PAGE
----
(2) any interest which consists of the right to receive amounts which are payable not less frequently than annually and are a fixed percentage of the fair market value of the trust (determined annually), and
(3) any non-contingent remainder interest if all of the other interests in the trust consist of interests described in paragraphs (1) or (2).
26 U.S.C. sec. 2702(b) (emphasis added).
═ ═══ The lower court found that the spousal interests contained the Cooks' respective GRATs were not "qualified interests" because: (1) the terms of the spousal interests were contingent, not fixed, and not ascertainable at the trusts' inceptions and; (2) they failed to adhere to proper durational requirements.
═ ════ ═ We review the lower court's grant of summary judgment in favor of the Commissioner de novo. See e.g., Warsco v. Preferred Technical Group , 258 F.3d 557, 563 (7th Cir. 2001).
A. ═ Contingency of the Spousal Interests
═ ════ ═ In determining that the spousal interests contained in the Cooks' GRATs were contingent, the Tax Court relied upon regulations promulgated under section 2702. These regulations state that "[t]he governing instrument [of a GRAT] must fix the term of the annuity or the unitrust interest." Treas. Regs. sec. 25.2702-3(d)(3), Gift Tax Regs. Specifically, the lower court relied upon language stating that a particular interest was non-contingent because its terms were "fixed and ascertainable at the creation of the interest." Treas. Regs. sec. 25.2702-3(e), Example 6, Gift Tax Regs. Relying upon Example 6, the court interpreted these regulations to mean that the terms of a remainder interest must be fixed and ascertainable at the inception of the trust. The lower court made this interpretation after examining several examples contained in the regulations promulgated under section 2702.
═ ════ ═ In their appeal, the Cooks claim that the "fixed and ascertainable" standard applied by the Tax Court is both inappropriate and illogical. According to the Cooks, the "fixed and ascertainable" standard should not be employed because it appears only in a demonstrative example to a regulation and not in the regulation itself. Furthermore, in opposition to the "fixed and ascertainable" standard, the Cooks cite Walton v. Comm . of the I.R.S., 115 T.C. 589 (2000). In that case, a grantor created a trust that provided her fixed annual payments. Id . In the event of the grantor's death, the annual payments were to continue to her estate for the remainder of the annuity term. Id . The court did not, however, disqualify these remainder payments as contingent because they would vest upon the grantor's death. Id . According to the Cooks, the spousal interests contained their GRATs are identical to the remainder interests discussed in Walton and are no less valid.
═ ═══ We find the Cooks' arguments in this regard unavailing. First, the fact that the "fixed and ascertainable" standard comes from an example contained in a regulation, rather than the body of a regulation, is of no import, as examples set forth in regulations remain persuasive authority so long as they do not conflict with the regulations themselves. Freeport Country Club v. United States , 430 F.2d 986, 992 (7th Cir. 1970). Second, Walton is distinguishable from the case at bar. In Walton, the contingent annuity payments were made payable to the grantor's estate in the event of the grantor's death. The Tax Court properly treated the annuity in question as one for a term of years because a grantor cannot make a gift to himself or to his estate.
═ ════ ═ It is clear that, in drafting section 2702, Congress intended to curb potential valuation abuse associated with intra- family transfers of wealth. 136 Cong. Rec. 30,538 (1990). The clearest way to curb against such valuation abuse is to make sure that terms of any gift are "fixed." We agree with the Tax Court's interpretation and find that, in order to be considered non-contingent, the terms of a remainder interest in a GRAT must be fixed and ascertainable at a trust's inception.
═ ═══ When we examine the terms of the Cooks' respective GRATs, we also agree that the spousal interests contained in each are not "qualified interests" under section 2702. First and foremost, the interests are contingent. Under both the 1993 and 1995 GRATs, a spouse is entitled to income only if: (1) the spouse survived the grantor and; (2) the spouse and the grantor have remained married. ═ With these pre-conditions in place, it is possible (perhaps even probable) that a spouse's interest might never vest. If, for tax purposes, the value of a gift made in trust can be reduced by an ephemeral interest, the potential for valuation abuse increases considerably. /3 In light of this concern, and the fact that the residual interests contained in the Cooks' GRATs leave open the possibility for manipulation, we hold that they are not "qualified interests."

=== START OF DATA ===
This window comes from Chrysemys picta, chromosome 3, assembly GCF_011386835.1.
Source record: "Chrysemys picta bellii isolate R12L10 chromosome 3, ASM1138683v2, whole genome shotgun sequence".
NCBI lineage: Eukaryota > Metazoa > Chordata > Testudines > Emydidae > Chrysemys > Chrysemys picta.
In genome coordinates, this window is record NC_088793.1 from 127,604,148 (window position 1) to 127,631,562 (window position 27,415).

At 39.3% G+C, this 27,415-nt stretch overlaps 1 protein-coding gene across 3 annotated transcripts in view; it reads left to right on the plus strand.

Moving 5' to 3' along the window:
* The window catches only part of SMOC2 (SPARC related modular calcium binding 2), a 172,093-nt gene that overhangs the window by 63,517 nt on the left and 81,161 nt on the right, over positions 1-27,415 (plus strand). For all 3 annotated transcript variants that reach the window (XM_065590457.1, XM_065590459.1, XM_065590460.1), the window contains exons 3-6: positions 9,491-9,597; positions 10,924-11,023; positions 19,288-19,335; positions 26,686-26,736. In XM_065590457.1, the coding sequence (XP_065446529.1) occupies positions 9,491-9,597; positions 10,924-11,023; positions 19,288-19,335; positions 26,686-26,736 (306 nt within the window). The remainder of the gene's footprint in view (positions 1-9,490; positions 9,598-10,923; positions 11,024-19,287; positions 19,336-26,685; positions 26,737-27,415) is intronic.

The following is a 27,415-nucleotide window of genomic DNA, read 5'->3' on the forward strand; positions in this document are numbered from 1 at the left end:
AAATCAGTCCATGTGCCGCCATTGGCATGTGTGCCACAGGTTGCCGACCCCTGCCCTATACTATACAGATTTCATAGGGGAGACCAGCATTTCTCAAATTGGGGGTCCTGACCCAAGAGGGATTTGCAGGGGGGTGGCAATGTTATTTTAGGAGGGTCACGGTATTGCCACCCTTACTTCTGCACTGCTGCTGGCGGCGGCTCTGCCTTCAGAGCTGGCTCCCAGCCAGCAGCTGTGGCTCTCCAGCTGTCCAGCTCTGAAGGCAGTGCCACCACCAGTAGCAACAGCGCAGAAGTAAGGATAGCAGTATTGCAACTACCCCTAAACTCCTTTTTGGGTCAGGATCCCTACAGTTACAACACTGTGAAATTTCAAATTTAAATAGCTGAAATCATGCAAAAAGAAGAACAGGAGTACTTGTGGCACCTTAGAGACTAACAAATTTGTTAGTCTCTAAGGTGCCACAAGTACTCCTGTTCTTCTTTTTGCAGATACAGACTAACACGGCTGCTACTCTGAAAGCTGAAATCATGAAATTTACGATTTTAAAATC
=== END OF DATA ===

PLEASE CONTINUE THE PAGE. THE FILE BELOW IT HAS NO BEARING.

/3 Indeed, one does not need to go very far a field to imagine the lengths to which an ingenious tax evader might go to avoid gift tax liability. A particularly wily individual might exploit a loophole by marrying and divorcing all for the purposes of lessening the taxable value of a gift to his or her family members.
B. ═ Durational Requirement
═ ════ ═ In addition to their contingent nature, the Tax Court also found that the spousal interests contained in the Cooks' 1993 and 1995 GRATs were not "qualified interests" because they violated the durational requirements of Treas. Reg. sec. 25.2702-3(d)(3). We agree with the Tax Court on this point as well. ═
═ ═══ When, as here, a grantor retains the right to revoke a spousal interest, the spousal interest itself is considered to be retained by the grantor. A grantor- retained interest must "be for the life of the term holder, or for a specified term of years, or for the shorter (but not the longer) of those periods." Id. (emphasis added). In the case at bar, the spousal interests created by the Cooks can exist for the life of the grantor or for a term of years, regardless of which term is shorter. /4 As both the Tax Court and the appropriate regulations have demonstrated, this is impermissible.
/4 The Cooks argue that the durational requirement of section 25.2072-3(d)(3) should be interpreted to accord with the rules governing Charitable Trusts. See, e.g., I.R.C. sec. 1.664-2(d) (the term of a qualified annuity under a charitable trust may be "for a term of years (not in excess of 20 years) or for the life or lives of such individual or individuals.") According to the Cooks, the spousal interests they have created should be measured against two lives, rather than one. However, Congress did not include the term "lives" when it drafted the language of section 2702.
III. ═ CONCLUSION
═ ════ ═ Because the spousal interests created by the Cooks in their respective GRATs are not fixed and ascertainable and those interests violate the appropriate durational requirements, we Affirm the decision of the Tax Court.